Their online store has been open since last January. But before launching their website, they put in eight months of intermittent brainstorming and product development. The most important part of that groundwork was determining exactly what the identity of their business would be. “It’s a two-fold identity,” says Diane. “It’s about a message and it’s about premium products.”
They started by offering clothing, then branched off into gifts. Their adult T-shirts combine comfort and design with uplifting messages, such as “Love never gives up,” “Be strong and take heart” or “My heart is glad.” They have a toddler-sized shirt that merely states, “Wonderfully Made.” The message on a light green coffee mug reads “shine,” while a journal they offer has a cover titled “Perfect Peace.” Posters carry similar messages that also stem from uplifting biblical passages.
Although they have no brick and mortar storefront, they have developed a home pickup system for local customers who prefer dropping by to avoid shipping charges. In addition to their hometown market, they sell to people throughout the country who have found their online store. A retailer in LaGrange, Georgia, has also started carrying their line. “Our marketing has been 100 percent online. We use Facebook and Instagram,” says Diane.
“An entrepreneurial spirit runs through the family,” Ashley explains. Diane, a retired lawyer, says that being in private practice meant years of experience running a business. She also provided legal services, bookkeeping and software support for two other businesses that she and her husband, Paul, own in downtown Columbia – Varsity Clips and Varsity Nails. Ashley created and sold stationery as a student in high school and then in college, when she wasn’t practicing her competitive diving. When not in the pool, Ashley found time to earn a degree in fine arts, an MBA and a doctorate degree in strategic management. Since 2013, she has taught at MU’s Trulaske College of Business.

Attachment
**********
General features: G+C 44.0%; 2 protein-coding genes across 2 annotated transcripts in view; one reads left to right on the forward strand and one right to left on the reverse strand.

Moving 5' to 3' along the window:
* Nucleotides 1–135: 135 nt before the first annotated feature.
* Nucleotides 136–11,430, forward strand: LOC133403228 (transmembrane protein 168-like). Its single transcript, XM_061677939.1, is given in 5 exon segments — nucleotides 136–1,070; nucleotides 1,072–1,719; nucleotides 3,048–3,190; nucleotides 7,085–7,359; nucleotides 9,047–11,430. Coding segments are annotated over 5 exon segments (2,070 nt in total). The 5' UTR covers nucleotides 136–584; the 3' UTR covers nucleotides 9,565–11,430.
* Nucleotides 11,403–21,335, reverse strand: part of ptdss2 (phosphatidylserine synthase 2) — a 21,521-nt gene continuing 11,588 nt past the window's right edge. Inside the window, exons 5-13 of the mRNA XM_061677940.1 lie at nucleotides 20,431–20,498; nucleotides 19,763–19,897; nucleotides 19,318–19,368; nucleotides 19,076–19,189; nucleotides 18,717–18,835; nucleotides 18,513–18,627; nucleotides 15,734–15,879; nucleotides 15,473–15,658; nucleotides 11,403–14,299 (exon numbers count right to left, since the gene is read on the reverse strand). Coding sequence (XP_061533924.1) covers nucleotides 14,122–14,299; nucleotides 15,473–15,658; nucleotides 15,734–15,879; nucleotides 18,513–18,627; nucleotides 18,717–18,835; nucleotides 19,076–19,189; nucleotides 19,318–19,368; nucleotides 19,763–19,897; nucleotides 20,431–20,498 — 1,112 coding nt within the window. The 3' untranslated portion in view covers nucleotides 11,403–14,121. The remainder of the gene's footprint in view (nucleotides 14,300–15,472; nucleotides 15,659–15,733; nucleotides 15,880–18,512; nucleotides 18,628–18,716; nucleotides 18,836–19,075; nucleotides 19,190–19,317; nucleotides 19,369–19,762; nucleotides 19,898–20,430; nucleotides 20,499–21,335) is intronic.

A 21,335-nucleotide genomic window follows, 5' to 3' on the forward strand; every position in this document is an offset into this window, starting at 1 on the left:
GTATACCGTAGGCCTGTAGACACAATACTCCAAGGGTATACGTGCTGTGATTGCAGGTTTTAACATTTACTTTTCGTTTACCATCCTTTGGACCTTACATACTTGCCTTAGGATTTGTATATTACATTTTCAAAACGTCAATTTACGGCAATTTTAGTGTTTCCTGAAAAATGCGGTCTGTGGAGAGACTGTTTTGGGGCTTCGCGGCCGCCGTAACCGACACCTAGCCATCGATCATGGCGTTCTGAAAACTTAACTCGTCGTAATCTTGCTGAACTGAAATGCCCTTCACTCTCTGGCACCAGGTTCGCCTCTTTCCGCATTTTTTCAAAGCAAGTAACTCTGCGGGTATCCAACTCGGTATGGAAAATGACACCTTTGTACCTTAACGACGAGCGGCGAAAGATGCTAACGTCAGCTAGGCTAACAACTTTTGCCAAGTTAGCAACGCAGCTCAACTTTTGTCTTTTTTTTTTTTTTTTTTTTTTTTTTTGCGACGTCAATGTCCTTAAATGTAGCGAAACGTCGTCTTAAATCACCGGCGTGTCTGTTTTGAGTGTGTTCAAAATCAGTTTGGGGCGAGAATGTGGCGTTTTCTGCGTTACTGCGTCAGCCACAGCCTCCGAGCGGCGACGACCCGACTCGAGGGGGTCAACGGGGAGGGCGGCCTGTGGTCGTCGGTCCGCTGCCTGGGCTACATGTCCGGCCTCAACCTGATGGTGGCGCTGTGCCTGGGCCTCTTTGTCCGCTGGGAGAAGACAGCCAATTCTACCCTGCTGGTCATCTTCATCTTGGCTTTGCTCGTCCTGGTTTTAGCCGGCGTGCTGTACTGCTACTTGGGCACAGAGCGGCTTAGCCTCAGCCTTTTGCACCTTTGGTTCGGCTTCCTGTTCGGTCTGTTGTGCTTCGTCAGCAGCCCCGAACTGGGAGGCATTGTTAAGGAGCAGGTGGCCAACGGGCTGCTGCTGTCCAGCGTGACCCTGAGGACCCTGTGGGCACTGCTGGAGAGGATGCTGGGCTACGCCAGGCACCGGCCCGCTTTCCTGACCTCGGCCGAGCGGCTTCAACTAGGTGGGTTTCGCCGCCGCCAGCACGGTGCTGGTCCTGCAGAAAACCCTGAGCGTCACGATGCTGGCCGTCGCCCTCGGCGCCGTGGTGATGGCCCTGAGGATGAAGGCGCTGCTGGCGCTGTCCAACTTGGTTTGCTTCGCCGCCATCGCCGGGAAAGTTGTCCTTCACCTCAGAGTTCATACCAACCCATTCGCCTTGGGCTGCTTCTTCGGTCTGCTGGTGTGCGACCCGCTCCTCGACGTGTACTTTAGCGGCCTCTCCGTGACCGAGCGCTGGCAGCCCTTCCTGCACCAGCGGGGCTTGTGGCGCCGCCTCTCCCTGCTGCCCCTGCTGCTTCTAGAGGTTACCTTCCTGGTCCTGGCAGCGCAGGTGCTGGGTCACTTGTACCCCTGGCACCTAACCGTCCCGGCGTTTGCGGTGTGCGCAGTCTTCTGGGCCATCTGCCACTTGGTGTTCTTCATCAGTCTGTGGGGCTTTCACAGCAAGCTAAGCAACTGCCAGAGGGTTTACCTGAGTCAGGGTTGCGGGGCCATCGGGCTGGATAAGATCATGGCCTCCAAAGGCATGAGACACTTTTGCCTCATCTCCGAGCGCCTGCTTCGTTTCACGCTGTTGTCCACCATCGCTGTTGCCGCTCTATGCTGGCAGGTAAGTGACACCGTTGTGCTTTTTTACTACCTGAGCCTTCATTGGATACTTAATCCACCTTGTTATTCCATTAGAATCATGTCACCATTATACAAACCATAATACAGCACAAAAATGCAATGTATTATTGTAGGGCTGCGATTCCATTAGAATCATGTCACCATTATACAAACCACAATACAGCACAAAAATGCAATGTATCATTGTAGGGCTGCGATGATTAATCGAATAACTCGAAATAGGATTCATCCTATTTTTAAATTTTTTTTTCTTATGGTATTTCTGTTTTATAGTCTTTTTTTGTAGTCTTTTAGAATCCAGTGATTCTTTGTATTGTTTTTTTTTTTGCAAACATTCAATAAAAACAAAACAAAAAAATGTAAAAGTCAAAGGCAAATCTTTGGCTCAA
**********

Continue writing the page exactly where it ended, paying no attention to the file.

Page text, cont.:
“While my day job as professor is focused on business, I see Salt House Co. as something that feeds my heart, soul and inner artist,” Ashley says. “It’s my outlet for creativity.” As for Diane, she, too, has other demands on her time. “I juggle my job as a grandmother to Ashley’s three little girls, and my son, Jack’s, two kids,” she says.
206 Corporate Lake Dr.
Working at home isn’t all it’s cracked up to be. Leaving the world of office politics and endless meetings may be liberating, but it can also be isolating. And if there are young children at home, the home/work equation can get even more complicated and frustrating.